“So, while I may have had interests, I see no conflict,” Mr. Galbraith said.
Kurdish officials said that they were informed of Mr. Galbraith’s work for DNO and that they still considered him a friend and advocate. Mr. Galbraith said that during his work on the Constitution negotiations, the Kurds “did not pay me and they knew I was being paid by DNO.”
Mr. Istrabadi, who was also the Iraqi ambassador to the United Nations from 2004 to 2007, said the case was especially troubling given the influence of Mr. Galbraith’s policy views. In his writings — some of them on the Op-Ed page of The Times and in the New York Review of Books — he is generally identified as a former ambassador or with some other generic description that gives no insight into his business interests in the area.
Mr. Galbraith, for many years on the staff of the Senate Foreign Relations Committee, has a long relationship with the Kurds. In 1988, he documented Saddam Hussein’s systematic campaign against the Kurds, including the use of gas. He served as United States ambassador to Croatia between 1993 and 1998. In September, he was fired as the No. 2 official with the United Nations mission in Afghanistan after he accused the head of the mission of concealing allegations of electoral fraud.
Views of Mr. Galbraith’s business ties are harsh within the central Baghdad government, which has long maintained, in stark opposition to Mr. Galbraith’s interpretation of the Constitution, that all the oil contracts signed by the Kurdish government were illegal.
Referring to the Constitution negotiations, Abdul-Hadi al-Hassani, vice chairman of the oil and gas committee in the Iraqi Parliament, said that Mr. Galbraith’s “interference was not justified, illegal and not right, particularly because he is involved in a company where his financial interests have been merged with the political interest.”
Citing what he said were confidentiality agreements, Mr. Galbraith refused to give details of his financial arrangement with the company, and the precise nature of his compensation remains unknown. But several officials, including Mr. Galbraith’s business partner in the deal, the Norwegian businessman Endre Rosjo, said that in addition to whatever consulting fees the company paid, he and Mr. Galbraith were together granted rights to 10 percent of the large Tawke field and possibly others.
An internal DNO document dated Dec. 3, 2006, which was first obtained by Dagens Naeringsliv, indicates that a company called Porcupine, registered in Delaware under Mr. Galbraith’s name, still held the rights to the 5 percent stake at that time, while a company associated with Mr. Rosjo held the other 5 percent.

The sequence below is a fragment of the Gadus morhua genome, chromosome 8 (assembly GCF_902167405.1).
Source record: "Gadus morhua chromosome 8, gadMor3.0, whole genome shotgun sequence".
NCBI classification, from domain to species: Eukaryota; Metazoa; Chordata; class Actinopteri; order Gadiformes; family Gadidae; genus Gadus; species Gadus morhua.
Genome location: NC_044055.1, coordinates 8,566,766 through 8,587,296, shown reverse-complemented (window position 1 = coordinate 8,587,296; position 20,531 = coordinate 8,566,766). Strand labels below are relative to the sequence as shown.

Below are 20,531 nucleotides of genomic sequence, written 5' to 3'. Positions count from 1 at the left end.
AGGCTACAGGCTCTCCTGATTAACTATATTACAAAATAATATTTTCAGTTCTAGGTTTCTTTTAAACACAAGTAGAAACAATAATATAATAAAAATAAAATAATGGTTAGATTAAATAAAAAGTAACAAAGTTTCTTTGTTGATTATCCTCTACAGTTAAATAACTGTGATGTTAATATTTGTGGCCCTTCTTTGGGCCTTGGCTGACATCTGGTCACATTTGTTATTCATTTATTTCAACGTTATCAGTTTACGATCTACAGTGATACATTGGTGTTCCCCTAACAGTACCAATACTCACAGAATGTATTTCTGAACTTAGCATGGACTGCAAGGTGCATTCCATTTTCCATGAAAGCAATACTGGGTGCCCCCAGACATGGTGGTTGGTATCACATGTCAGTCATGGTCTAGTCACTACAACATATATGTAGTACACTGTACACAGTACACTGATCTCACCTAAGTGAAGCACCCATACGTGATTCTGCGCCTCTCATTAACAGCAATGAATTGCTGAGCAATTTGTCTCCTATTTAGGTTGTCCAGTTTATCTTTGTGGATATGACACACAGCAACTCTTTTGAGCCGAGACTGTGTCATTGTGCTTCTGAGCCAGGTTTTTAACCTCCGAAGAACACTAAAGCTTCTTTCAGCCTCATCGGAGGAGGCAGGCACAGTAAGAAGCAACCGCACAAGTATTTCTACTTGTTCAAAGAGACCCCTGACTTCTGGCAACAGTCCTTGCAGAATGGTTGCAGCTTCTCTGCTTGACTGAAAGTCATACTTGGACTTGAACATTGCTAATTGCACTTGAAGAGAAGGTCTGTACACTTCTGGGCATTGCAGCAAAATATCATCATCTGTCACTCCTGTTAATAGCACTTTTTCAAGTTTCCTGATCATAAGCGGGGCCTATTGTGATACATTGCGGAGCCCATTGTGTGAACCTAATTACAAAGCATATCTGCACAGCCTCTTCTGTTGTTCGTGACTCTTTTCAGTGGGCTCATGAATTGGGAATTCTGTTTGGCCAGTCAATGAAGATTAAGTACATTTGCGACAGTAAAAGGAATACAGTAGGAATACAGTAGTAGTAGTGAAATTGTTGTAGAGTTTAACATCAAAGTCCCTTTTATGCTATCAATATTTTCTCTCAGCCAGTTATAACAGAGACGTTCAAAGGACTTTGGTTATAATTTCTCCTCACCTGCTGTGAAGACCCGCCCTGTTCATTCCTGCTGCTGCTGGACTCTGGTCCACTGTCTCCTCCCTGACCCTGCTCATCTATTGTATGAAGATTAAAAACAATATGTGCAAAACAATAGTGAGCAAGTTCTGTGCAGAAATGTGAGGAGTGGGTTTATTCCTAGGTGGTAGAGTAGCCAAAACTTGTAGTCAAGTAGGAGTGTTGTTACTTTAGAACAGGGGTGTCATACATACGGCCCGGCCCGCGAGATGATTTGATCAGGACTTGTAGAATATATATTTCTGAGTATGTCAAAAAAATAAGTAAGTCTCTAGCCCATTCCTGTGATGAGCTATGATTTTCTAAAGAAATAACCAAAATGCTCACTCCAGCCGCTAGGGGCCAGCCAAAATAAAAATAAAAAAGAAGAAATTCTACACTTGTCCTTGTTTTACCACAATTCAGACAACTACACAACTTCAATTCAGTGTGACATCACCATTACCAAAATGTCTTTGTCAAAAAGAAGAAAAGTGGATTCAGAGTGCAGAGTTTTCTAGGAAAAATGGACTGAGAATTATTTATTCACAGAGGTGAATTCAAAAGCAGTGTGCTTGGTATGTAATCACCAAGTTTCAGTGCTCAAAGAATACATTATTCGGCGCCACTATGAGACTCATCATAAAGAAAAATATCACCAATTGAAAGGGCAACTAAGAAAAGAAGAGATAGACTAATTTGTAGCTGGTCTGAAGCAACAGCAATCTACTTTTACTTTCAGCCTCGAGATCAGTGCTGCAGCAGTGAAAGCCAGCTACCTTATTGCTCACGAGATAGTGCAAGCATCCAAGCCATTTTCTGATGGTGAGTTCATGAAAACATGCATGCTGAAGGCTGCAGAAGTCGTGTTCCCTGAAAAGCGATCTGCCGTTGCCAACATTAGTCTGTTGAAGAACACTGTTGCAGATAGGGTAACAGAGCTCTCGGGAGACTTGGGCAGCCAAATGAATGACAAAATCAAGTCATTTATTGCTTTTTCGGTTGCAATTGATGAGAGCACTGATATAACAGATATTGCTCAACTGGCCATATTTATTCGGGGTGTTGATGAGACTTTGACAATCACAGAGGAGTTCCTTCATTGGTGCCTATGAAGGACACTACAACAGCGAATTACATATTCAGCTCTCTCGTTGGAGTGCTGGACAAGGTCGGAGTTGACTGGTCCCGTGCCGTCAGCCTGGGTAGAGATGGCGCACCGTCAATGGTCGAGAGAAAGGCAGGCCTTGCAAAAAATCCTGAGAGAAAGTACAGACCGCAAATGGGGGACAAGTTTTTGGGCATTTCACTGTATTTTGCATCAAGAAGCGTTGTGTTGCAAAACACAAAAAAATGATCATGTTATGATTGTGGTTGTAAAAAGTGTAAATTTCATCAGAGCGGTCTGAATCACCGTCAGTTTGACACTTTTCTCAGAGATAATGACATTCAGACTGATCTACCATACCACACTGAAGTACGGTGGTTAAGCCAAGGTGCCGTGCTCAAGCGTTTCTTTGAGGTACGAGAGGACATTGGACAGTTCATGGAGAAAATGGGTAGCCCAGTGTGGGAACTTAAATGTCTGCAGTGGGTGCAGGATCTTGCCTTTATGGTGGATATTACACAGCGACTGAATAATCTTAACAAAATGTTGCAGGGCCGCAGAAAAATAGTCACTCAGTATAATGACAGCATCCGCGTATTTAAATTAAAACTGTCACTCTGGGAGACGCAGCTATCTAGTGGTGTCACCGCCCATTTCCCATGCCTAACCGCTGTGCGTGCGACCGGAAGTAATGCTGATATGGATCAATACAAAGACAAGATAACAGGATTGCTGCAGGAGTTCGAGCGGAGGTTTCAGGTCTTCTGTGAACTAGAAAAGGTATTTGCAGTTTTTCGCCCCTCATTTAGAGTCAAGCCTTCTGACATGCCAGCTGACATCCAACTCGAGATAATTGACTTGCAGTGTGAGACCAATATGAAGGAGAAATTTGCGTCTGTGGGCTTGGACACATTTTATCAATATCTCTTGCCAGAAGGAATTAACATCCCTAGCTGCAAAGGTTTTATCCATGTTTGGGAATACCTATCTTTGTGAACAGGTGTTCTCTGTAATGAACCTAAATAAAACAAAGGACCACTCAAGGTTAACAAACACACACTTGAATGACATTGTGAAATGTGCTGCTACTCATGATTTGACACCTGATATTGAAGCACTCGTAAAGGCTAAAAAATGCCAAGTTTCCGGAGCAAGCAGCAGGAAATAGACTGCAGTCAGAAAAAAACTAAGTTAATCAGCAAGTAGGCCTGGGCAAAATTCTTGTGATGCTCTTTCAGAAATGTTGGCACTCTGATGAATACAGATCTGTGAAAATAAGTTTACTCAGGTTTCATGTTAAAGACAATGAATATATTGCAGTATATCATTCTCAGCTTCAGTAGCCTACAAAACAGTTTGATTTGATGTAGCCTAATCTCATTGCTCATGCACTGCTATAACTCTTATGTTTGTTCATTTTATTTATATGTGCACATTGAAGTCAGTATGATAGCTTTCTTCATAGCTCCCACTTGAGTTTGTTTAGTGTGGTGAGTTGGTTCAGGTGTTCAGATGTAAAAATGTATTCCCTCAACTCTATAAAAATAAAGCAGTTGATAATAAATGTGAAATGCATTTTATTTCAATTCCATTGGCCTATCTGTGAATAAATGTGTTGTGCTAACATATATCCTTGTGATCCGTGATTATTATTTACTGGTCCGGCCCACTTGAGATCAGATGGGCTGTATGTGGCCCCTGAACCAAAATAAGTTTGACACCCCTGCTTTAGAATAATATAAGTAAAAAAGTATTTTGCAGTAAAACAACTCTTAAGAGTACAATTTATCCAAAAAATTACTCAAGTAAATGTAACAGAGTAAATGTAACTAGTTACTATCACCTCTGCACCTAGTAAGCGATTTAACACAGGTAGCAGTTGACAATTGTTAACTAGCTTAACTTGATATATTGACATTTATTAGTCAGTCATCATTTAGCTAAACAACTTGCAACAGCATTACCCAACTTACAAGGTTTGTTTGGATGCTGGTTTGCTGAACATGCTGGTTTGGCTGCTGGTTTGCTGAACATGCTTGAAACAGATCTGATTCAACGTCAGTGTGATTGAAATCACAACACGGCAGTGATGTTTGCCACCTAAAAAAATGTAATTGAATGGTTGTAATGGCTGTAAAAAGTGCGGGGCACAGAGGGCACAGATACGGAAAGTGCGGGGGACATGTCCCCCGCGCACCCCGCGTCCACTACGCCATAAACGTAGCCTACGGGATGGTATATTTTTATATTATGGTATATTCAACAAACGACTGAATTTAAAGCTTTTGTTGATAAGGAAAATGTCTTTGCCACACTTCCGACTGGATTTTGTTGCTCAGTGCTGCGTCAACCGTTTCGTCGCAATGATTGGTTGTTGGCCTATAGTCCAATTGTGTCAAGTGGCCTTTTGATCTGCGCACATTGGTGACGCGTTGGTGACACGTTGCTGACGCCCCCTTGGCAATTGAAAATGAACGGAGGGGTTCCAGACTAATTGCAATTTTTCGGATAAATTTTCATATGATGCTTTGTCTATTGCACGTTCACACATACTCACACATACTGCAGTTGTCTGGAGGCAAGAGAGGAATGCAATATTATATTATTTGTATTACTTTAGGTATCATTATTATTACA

Mr. Eide, the DNO executive, said that as far as the company knew, Mr. Galbraith’s work was proper.
“To our knowledge, Mr. Galbraith in 2004 was working as a businessman with no political assignments,” Mr. Eide said. “Given our network model and limited experience and knowledge from the region at that time, our evaluation concluded that we should use Mr. Galbraith to advise DNO in the first stage of the project.”
As revelations began appearing in recent weeks, Mr. Galbraith at first issued qualified denials stating that he had never been party to any arrangement in Iraq technically referred to in the oil industry as a production-sharing contract. But industry insiders say that the rights could have been couched in different terms — not an ownership stake, but a conditional right or option to become part of such an agreement at a future date.
Estimating the value of any stake in the Kurdish fields is difficult given the political uncertainties. But Are Martin Berntzen, an oil analyst at Oslo’s First Securities brokerage, said the Tawke field alone has proven reserves of about 230 million barrels, a figure likely to increase as new wells are drilled.
“Given no political risk, a 5 percent stake should be worth at least $115 million,” he said, though he emphasized that he knew nothing about Mr. Galbraith’s arrangement.
A possible indication of Mr. Galbraith’s estimate of the deal’s worth may be discerned in a London arbitration case in which Porcupine and a Yemeni investor who now apparently holds Mr. Rosjo’s former share are seeking more than $525 million from DNO, according to a filing reported on the legal news Web site Law.com. Oil analysts in Norway played down the likelihood of a reward as large as the claim.
According to DNO, the claim represents up to 10 percent of the value of the regional production contract, which the Norwegian oil firm now shares with a Turkish energy company after Kurdish authorities reviewed the previous deal and barred “certain third-party interests” from participating further. At a shareholders meeting on Wednesday, Mr. Eide refused to name Mr. Galbraith as a claimant in the case. He acknowledged, however, that DNO lost a procedural ruling in the case last May, and he said a final decision on damages was expected in early 2010.In his response, Mr. Galbraith would say only that “my contractual relationship was with DNO and is the subject of pending arbitration.”
Mohammed Hussein contributed reporting from Baghdad, and David E. Sanger from Washington.
Original article here: American Adviser to Kurds Stands to Reap Oil Profits